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Greenville, N.C. — Pitt County is one of two communities in the country that are part of a national study on ramping up at-home testing for coronavirus.
While it’s an exciting opportunity for all of Pitt County, community leaders said it was also a chance to protect one of the populations that has been hit hardest by the pandemic.
“We are the first jurisdiction in the nation to participate in this program,” said Dr. John Silvernail, the county’s director of public health.
Pitt County is home to rolling farmland, the city of Greenville, East Carolina University and one of the largest health departments in eastern North Carolina. County health leaders said that was why the National Institutes of Health chose the area to test what could be the future of coronavirus screening in the United States.
The ‘Say Yes COVID Test’ project is being run by the NIH and U.S. Centers for Disease Control and Prevention in Pitt County and Chattanooga, Tennessee, with the goal of measuring how effective free at-home tests would be at stopping the spread of the virus.
“The study only works if people do the tests on schedule, which is three days a week,” said Silvernail. “If we can identify cases early, get them into isolation early and stop that transmission sooner, then that’s one more tool to help get our arms around this thing and get it out of our communities.”
One of the groups in Greenville giving out tests is the Association of Mexicans in North Carolina, or Amexcan.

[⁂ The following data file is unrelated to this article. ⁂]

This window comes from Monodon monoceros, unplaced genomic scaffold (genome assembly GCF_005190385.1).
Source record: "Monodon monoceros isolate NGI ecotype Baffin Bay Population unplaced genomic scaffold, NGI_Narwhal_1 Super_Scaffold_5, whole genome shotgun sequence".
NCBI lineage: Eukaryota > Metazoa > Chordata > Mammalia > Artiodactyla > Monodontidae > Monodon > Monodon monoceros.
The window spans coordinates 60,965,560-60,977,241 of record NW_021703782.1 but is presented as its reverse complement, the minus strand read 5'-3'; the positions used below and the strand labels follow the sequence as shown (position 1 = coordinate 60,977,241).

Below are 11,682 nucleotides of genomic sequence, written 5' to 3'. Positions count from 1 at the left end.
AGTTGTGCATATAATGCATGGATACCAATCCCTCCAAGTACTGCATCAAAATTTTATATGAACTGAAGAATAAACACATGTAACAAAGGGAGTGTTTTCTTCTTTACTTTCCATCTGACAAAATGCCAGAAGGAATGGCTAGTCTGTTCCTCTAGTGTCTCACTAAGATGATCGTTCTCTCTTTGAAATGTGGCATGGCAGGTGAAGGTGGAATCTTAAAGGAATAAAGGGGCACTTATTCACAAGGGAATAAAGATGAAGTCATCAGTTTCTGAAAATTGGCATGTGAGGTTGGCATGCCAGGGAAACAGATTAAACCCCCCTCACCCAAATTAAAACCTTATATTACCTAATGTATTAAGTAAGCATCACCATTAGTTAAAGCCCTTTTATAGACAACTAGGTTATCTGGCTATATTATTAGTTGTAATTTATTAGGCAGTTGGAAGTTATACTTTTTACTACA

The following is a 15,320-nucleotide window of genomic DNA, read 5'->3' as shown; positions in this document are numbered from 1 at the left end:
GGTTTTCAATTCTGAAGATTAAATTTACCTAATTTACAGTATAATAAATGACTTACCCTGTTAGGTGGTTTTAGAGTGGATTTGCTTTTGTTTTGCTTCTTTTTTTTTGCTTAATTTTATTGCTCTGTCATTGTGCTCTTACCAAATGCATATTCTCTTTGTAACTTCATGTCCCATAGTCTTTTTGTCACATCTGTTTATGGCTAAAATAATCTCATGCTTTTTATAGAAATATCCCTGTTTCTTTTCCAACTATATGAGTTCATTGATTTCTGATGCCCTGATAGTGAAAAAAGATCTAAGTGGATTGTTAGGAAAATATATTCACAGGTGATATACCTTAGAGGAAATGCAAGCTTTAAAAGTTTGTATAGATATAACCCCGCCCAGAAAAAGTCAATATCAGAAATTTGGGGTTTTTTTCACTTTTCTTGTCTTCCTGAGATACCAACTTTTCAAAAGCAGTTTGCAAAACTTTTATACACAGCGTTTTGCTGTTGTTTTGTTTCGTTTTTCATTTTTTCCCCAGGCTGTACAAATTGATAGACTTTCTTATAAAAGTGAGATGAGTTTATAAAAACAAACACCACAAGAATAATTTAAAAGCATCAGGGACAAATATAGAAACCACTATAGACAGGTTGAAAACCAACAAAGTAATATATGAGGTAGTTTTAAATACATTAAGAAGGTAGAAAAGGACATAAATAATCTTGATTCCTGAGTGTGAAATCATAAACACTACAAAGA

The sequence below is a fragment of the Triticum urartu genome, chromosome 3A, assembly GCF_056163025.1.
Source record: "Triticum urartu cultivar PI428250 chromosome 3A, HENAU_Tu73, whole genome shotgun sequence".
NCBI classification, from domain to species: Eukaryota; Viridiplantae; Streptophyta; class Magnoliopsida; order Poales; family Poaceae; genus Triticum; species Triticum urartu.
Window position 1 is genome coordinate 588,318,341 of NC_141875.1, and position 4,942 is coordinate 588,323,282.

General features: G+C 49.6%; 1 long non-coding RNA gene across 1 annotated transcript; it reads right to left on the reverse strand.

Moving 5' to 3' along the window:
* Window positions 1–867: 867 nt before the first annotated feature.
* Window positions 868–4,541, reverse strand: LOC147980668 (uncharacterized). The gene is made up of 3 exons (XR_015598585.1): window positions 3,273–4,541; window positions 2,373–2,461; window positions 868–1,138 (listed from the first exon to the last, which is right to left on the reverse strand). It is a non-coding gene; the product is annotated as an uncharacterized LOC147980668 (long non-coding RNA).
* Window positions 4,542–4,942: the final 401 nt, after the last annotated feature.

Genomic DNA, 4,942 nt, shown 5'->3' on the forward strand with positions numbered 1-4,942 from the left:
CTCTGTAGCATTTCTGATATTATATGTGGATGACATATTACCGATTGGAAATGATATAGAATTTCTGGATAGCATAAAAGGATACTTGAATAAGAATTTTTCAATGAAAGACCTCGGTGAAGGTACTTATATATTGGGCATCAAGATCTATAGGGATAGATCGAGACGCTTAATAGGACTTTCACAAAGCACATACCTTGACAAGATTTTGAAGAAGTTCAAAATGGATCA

“Most Hispanics are essential workers,” said Marlene Castillo, Amexcan’s community outreach coordinator. “They’ve been working through the pandemic. They’ve never stopped.”
Castillo said the program was essential for the Hispanic and Latino community, where multi-generational homes are common, along with severe reactions to COVID-19.
“One of our promoters, her husband passed away,” Castillo said. “She had a couple of kids. If they would have had this resource, that could have been avoided.”
For Esperanza Whitfield, that threat has been at the back of her mind for months while working at her restaurant, El Azador.
Whitfield said she picked up her at-home testing kit this week.
“Three members of my household work here,” Whitfield said. “This will help us so, if we do get it, we can catch it in time so we can isolate and don’t pass it to them.”
Whitfield said that, after all of the suffering the pandemic has caused, the at-home tests could be the lifeline the Hispanic community has been looking for.
“If I really commit to it, I think it would bring me the peace of mind that I’m not bringing anything into my home,” Whitfield said.
Silvernail said the NIH could decide on expanding the testing program within the next few months.
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